Stephanie Ramos: “We have to be asking for more”

“How I Won” is a new series by PL+US that will highlight people who successfully advocated for and won paid family leave at their workplace. We at PL+US want to celebrate these important victories and offer them as encouragement for everyone fighting for paid family leave. It was in large part due to Stephanie and champions like her who succeeded in changing policy that we at PL+US were inspired to create a toolkit to empower others who want to do the same. For more information about our Paid Family Leave Workshop, which offers training and resources to people who want to improve their workplace paid family leave policy, please visit:

Như Tiên Lữ, PL+US Workshop Manager, interviewed Stephanie Ramos to learn more about how she won a paid leave policy at her employer, Internet Creations.

Stephanie first became passionate about paid family leave when she was 24 years old and working at SiriusXM in New York City around the time that Sheryl Sandberg’s Lean In was released. She recalls talking about it on-air, and learning that the U.S. doesn’t have a paid family leave policy. “Who can afford to take 3 months off of work unpaid? I couldn’t and at that time I had a decent job. I thought, ‘This is ridiculous. We have to be asking for more.’”

How did you begin the process of asking for a paid family leave policy at your workplace?

After working there for four to five months, I decided to take matters into my own hands and put together a proposal. The company said they were considering having a policy, but didn’t currently have anything. I asked my colleague, Christina Christ, who had been there for three years and was supportive of the idea, for her assistance. I said, “You have a lot more tenure and familiarity here knowing who can make this happen and what they’re looking for. Can you help me make this a ‘yes’ instead of a battle?” By the time we were ready to present to H.R. and the C.E.O., we had already gotten feedback and support on the proposal from two directors.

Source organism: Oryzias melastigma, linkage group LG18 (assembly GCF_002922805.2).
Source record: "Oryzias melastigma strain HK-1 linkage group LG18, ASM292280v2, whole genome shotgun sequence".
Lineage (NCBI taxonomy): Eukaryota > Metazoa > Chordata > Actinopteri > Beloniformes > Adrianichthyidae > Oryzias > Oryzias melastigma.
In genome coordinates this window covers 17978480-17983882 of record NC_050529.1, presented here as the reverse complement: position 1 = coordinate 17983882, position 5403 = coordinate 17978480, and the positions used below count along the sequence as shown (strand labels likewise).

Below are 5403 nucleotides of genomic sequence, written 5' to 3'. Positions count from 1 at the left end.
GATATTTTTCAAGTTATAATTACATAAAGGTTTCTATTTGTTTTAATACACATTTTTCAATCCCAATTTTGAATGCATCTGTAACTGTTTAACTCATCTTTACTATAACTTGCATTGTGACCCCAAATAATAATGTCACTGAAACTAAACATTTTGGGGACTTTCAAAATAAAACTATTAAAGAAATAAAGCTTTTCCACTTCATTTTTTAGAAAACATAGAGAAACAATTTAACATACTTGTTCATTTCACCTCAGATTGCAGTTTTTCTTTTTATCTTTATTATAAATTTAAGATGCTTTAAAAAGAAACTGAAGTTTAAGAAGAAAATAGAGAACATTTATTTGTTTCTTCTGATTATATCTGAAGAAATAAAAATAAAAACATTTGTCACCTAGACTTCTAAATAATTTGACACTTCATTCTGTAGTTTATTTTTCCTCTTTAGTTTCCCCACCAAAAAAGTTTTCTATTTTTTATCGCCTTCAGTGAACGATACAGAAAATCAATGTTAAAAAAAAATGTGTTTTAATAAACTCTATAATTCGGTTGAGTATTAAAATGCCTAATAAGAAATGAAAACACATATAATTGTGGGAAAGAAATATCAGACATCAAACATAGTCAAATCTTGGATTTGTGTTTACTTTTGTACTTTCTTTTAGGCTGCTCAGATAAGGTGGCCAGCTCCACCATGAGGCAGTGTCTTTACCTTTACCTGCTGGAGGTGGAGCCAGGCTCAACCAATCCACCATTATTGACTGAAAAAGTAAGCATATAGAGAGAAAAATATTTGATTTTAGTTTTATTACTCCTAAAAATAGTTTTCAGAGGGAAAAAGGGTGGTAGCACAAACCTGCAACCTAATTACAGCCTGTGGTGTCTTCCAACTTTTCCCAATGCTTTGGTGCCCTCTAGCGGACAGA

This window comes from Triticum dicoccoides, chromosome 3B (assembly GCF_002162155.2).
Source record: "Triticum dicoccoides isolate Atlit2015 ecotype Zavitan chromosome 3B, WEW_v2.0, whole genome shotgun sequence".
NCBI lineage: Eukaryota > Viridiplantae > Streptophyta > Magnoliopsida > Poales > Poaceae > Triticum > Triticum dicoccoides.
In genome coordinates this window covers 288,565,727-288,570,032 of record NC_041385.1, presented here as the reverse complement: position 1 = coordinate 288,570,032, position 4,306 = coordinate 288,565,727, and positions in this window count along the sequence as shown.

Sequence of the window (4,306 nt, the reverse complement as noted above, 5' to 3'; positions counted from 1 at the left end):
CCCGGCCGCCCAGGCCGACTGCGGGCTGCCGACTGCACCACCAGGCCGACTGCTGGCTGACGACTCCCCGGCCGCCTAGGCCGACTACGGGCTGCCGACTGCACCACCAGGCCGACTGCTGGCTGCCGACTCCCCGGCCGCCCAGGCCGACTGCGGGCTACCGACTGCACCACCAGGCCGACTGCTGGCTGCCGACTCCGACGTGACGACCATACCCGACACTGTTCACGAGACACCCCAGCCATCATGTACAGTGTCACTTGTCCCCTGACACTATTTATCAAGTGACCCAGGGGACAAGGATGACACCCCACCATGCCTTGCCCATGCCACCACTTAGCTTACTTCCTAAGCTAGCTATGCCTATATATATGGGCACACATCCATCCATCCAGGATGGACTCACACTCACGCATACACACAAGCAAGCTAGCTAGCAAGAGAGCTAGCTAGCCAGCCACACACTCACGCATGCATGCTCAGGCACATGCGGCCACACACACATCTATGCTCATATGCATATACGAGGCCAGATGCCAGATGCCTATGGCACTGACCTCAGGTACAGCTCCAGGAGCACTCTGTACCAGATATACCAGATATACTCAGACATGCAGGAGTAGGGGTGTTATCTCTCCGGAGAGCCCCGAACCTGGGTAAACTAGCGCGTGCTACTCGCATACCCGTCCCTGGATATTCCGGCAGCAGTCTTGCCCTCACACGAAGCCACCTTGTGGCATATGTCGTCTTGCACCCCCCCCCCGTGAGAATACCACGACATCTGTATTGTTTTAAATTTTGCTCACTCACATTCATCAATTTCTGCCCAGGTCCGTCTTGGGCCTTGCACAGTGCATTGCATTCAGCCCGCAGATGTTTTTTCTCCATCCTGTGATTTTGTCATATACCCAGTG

What do you think made your proposal effective?

It was important to tie the paid leave policy back to the company’s values. Since one of our core values is “we want you to make a life, not just a living,” we felt the company should show people that they have the support of the team when they need to take leave and after they return. I also presented statistics that showed people who take paid leave are more likely to return to work, increased their productivity, and felt a greater connection to their workplace.

It was also really important to have the actual details of the proposed policy planned out. It removed a large part of the work from the leadership team if we presented the specifics of the policy so that leadership could visualize what it would look like in reality. For example, we want X weeks, Y is covered, Z isn’t covered, etc. We also presented what the average cost to the company would be under these various plans. It was a matter of trying to anticipate the leadership’s concerns and preemptively addressing them in the proposal. They already believed in the idea of paid family leave, but just needed to be more convinced.

Was there any pushback that you received, and how did you address it?

Since we’re a small team with less than 50 staff members, the main concern was around how we would handle people being out of the office, so we needed to make sure that we had protocol in place. For example, if someone knows they’ll be needing to take leave, they’ll let H.R. know in advance, work with their colleagues to make sure their responsibilities are divided up, and so forth.

It was also important to make sure that our company culture supported parental leave in general, not just for new mothers, and that we had the necessary systems in place so that everyone who qualified would be supported to take advantage of the paid leave policy. And as it turns out, the very first person to use our new paid leave policy was a first-time father!

What advice would you offer to someone who’s trying to change paid leave policy at their workplace?

Don’t give up! Be persistent and know that what you’re doing is important. There’s a ripple effect of how it’ll impact the people around you. A “no” is just a “no” right now. So don’t be afraid to figure out another option if your initial proposal is not in the cards at the current moment. If you believe in something, especially in something as important as paid family leave, you can do it! It just takes one person and some allies on your side to make a difference.

Internet Creation’s paid leave policy includes eight weeks parental leave with 100% wage replacement, with the option for a gradual return-to-work plan. Birth mothers receive short-term disability in addition to parental leave.